The Statute of Local Administration is a Imperial Law issued by Catherine II of Russia on 27 May 1775. The Statue reformed the Russian local administration and remained in effect until Alexander II of Russia imposed the Local Reforms Act in 1864.

The Statue organized that each city would have a Government, led by a Governing Lord Mayor. The Mayor would be elected by the middle classes in the city through a private balloting process and confirmed by the local noblity. The Mayor would supervise the Government, issue local decrees and proclamations, and chair Government sessions. The Mayor would lead a Locality Council, elected by all but the poorest level of society. This Council would manage executive affairs and supervise the Administration. Then, there would be the Assembly of Localites, elected by the repersenatives of the middle class and by the owners themselves in presence. A majority of two-thirds among the owners and one-third among the middle class was needed to elect the Assembly. The Assembly would pass legislative laws, supervise the Council, manage public works, and prepare the local budgets and projects. Then there would be the Council of Owners, who manage their role in the government and supervise their properties. Finally, there would be the Commission of the Middle Gentry, who would manage middle class affairs and control their communites and organizations. The Commission would have a board, appointed by the Council of Owners, that would repersent the peasants but only would have the power to simply advise on pesantry affairs. Catherine's order increased the influence of the middle class and the noblity while at the same time allowing a small but limited role of pesants in local community organization.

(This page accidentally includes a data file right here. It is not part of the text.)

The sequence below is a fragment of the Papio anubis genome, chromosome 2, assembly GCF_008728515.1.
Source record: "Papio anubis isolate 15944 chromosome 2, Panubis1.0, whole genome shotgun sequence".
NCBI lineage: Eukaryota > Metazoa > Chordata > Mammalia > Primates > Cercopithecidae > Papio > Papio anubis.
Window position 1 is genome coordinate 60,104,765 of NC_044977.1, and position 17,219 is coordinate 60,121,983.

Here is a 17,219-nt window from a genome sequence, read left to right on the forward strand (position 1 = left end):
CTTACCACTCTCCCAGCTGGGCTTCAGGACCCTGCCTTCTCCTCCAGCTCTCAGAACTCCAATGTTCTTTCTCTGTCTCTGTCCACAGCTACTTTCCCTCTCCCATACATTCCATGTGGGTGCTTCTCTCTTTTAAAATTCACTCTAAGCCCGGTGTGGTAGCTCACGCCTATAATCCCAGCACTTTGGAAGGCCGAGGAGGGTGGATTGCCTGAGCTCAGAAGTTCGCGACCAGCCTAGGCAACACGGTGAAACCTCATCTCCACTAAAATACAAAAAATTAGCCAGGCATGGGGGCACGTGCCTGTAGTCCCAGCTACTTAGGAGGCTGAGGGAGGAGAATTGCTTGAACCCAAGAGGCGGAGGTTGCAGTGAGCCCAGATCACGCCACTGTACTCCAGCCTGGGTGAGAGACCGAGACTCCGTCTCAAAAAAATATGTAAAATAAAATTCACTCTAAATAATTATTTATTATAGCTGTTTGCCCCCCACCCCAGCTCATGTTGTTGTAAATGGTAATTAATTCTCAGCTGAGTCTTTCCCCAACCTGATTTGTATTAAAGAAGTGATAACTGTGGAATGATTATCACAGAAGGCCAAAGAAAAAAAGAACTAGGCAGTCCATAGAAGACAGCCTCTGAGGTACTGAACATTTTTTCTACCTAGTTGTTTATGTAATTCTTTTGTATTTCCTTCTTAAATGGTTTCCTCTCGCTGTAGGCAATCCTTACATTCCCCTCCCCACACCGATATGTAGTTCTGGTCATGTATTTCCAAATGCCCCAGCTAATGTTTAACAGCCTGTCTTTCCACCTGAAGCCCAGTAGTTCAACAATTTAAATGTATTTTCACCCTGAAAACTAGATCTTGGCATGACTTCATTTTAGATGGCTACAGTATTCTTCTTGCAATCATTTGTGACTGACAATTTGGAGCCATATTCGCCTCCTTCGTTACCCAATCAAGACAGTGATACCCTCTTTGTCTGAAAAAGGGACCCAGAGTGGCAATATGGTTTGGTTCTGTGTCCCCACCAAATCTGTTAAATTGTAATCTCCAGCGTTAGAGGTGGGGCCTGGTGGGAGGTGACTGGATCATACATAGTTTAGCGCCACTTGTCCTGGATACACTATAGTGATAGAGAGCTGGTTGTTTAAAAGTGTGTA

Community content is available under CC-BY-SA unless otherwise noted.